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Getting stuck in at Mangochi

For some, the trip is a welcome return and a chance to visit the children they met as babies who have returned to their village homes and now attend school.

For others, this has been their first chance to see for themselves the Infant Home, Feeding Stations and Granny Houses that Johnson & Johnson has built over the last ten years.

This year the groups have raised funds for a minibus to replace the Toyota Venture that has faithfully ferried children for 17 years, but they didn’t want to miss the opportunity also to lend a hand at the secondary school where we are building a girls’ hostel.

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On a first visit there is so much to take in, and after a warm welcome at the Infant Home, singing and dancing with the ladies, the group toured the facility and met the children who are at the heart of what we do. At the Feeding Station, we were impressed when a full class of children, aged 3 – 6, recited the alphabet and calendar with gusto. Colouring pages and pencils were handed out, and the visitors were surprised that colouring in is a new concept for most children here, as forming letters and learning to draw is often prioritised. Two older children picked it up right away, and the teachers came up with a plan to use the pages in their next lesson.

There is always a crowd of children outside, eager to observe the activities. It was shocking for some of our visitors to see that they had no shoes and minimal clothes, but on the bright side they had the biggest smiles and sense of fun, and they were excited to receive the pencils and sweets shared by the group. We stopped to pose for a picture with some of them - they struck fantastic karate poses, so our visitors joined in too!

Another memorable moment was visiting a Grandmother caring for five orphans, who had received a House from last year’s JnJ groups. It is humbling to see that such a basic home is a massive step towards security and improved quality of life, as the Grandmother no longer has to do an annual trek to collect grass and repair a leaking roof, or worry about collapsing mud walls when it rains.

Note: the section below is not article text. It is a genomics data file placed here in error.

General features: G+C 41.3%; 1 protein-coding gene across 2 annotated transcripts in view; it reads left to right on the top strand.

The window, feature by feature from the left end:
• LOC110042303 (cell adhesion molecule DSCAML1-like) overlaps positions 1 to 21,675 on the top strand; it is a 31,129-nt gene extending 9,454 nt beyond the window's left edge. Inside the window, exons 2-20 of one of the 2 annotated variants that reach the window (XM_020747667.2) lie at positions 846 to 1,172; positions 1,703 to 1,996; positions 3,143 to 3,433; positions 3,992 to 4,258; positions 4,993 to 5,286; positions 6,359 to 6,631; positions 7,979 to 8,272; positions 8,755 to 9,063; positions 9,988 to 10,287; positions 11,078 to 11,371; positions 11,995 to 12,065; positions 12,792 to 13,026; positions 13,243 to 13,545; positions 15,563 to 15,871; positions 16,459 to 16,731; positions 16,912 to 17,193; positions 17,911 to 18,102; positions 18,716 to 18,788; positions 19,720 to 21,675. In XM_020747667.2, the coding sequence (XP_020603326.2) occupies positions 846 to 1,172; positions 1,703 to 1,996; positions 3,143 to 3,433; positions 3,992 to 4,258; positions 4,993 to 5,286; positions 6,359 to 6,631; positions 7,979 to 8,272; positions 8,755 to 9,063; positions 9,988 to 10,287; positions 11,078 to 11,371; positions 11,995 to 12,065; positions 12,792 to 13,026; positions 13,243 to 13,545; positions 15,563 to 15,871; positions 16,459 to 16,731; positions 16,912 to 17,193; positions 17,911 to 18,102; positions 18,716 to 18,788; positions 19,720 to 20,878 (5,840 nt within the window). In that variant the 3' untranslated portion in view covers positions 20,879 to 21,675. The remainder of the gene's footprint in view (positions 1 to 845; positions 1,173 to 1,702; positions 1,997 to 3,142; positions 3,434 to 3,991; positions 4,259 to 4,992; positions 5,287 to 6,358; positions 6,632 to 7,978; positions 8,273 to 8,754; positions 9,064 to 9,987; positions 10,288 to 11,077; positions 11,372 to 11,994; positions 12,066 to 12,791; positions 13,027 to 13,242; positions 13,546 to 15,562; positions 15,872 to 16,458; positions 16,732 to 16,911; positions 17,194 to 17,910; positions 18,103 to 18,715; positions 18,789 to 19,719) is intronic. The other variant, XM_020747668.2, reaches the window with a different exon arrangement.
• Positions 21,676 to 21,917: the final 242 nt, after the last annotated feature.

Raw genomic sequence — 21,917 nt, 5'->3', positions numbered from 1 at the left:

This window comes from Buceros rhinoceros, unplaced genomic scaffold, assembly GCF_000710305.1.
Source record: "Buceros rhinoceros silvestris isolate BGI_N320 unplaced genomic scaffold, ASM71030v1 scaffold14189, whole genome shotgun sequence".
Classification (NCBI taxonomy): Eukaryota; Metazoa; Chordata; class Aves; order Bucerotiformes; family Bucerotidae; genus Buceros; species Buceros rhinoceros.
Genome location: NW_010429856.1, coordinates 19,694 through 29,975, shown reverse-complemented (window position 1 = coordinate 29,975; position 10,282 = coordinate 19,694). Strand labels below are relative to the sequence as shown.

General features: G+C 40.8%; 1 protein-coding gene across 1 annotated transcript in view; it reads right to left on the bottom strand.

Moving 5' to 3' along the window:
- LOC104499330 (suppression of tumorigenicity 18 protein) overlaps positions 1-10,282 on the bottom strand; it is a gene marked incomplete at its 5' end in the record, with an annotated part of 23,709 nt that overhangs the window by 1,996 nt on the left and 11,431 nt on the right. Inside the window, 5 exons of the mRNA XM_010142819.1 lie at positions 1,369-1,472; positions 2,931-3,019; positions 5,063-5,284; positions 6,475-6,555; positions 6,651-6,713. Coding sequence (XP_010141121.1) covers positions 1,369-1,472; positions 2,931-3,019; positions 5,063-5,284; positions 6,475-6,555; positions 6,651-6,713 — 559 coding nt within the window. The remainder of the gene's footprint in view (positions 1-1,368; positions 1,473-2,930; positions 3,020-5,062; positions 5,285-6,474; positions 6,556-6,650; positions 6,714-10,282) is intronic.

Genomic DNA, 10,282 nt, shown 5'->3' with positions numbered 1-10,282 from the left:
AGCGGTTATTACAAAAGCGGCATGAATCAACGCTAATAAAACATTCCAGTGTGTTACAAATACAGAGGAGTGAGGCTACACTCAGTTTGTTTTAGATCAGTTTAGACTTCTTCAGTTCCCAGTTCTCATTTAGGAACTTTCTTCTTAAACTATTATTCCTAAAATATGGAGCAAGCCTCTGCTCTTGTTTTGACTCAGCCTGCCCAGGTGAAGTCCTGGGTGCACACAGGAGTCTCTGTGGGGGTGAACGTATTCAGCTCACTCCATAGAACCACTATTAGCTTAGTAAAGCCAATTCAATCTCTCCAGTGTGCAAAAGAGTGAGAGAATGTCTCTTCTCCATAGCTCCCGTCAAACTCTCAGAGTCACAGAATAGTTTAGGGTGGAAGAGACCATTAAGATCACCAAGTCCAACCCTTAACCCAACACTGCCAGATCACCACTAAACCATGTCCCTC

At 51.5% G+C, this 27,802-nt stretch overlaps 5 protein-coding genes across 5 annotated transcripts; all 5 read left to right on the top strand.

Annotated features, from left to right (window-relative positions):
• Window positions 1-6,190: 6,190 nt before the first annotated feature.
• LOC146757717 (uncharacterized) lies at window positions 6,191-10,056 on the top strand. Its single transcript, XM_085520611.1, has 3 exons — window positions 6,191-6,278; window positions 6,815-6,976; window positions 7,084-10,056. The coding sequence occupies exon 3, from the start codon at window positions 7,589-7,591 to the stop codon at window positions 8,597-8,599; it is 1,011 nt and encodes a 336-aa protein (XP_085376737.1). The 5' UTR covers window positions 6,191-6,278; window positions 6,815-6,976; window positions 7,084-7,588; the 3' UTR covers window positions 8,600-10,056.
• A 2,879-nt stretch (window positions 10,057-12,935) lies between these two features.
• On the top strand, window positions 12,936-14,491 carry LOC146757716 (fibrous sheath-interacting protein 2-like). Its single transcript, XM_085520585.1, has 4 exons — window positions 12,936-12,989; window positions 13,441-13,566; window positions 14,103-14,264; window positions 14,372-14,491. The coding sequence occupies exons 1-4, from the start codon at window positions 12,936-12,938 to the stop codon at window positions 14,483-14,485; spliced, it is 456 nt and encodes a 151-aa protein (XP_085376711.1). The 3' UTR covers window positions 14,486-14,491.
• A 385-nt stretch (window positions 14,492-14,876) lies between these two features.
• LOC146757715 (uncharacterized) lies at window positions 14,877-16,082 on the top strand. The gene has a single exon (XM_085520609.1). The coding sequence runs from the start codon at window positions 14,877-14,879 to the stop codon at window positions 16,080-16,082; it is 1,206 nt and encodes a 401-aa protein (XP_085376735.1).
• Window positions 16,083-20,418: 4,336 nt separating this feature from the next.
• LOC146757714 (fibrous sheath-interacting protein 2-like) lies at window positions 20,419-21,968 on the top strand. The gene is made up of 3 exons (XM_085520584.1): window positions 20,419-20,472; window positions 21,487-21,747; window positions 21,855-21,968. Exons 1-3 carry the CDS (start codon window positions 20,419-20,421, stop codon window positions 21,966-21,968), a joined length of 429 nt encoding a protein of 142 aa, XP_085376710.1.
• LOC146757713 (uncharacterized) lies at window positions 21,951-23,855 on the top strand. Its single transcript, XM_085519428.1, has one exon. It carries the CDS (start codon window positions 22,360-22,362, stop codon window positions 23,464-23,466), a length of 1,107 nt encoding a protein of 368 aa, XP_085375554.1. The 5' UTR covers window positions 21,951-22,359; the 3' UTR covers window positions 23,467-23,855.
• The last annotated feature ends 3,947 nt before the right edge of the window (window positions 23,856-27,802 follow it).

At Pemphero Secondary School, where the girls’ hostel is under construction, Headmaster Joseph told us how the school developed to address the lack of available education in the area. One of the group, Rebecca, offered to give English tutoring if required, and was quickly enrolled to lead a class! Alison joined her, and they were soon seated in the Headmaster’s office and carefully instructed how to teach a lesson.

Although it was a Public Holiday, the Form 4 students had come in for revision to prepare for the all-important final exams next month, and they were curious about their new teachers. Alison led by reading a comprehension text while Rebecca wrote vocabulary on the blackboard that the students were not familiar with. Once the students adjusted to the Scottish accent and asked for a slower pace, the lesson was in full swing and an interesting discussion followed with questions exchanged. By the end, everyone had learned something, and the students expressed their thanks for this unique experience.

One of the highlights at Pemphero School was hearing a song written by the girls which said thank you for giving them a safe place to sleep at the new hostel, which means they’ll no longer have to travel long distances to school each day. One girl gave a poignant speech, explaining how domestic chores often take priority over studies when they are at home, and how boys threaten them when they reject their advances on the journey to and from school. Joseph later brought the point home when he told of a promising girl named Priscilla, who had to drop out of school when she became pregnant.

In the evening we walked through the village, taking in the incredible scenery dominated by ancient Baobab trees, and kicking a football with boys playing on the way. We passed girls carrying colourful plastic buckets filled with water while others rested by their bundles of firewood on their way home. 

Everywhere children waved and shouted greetings, and when we stopped to chat an older woman asked us who we were. After learning of the connection with Open Arms, she said ‘You people are doing a good job’, and it felt very good to agree.

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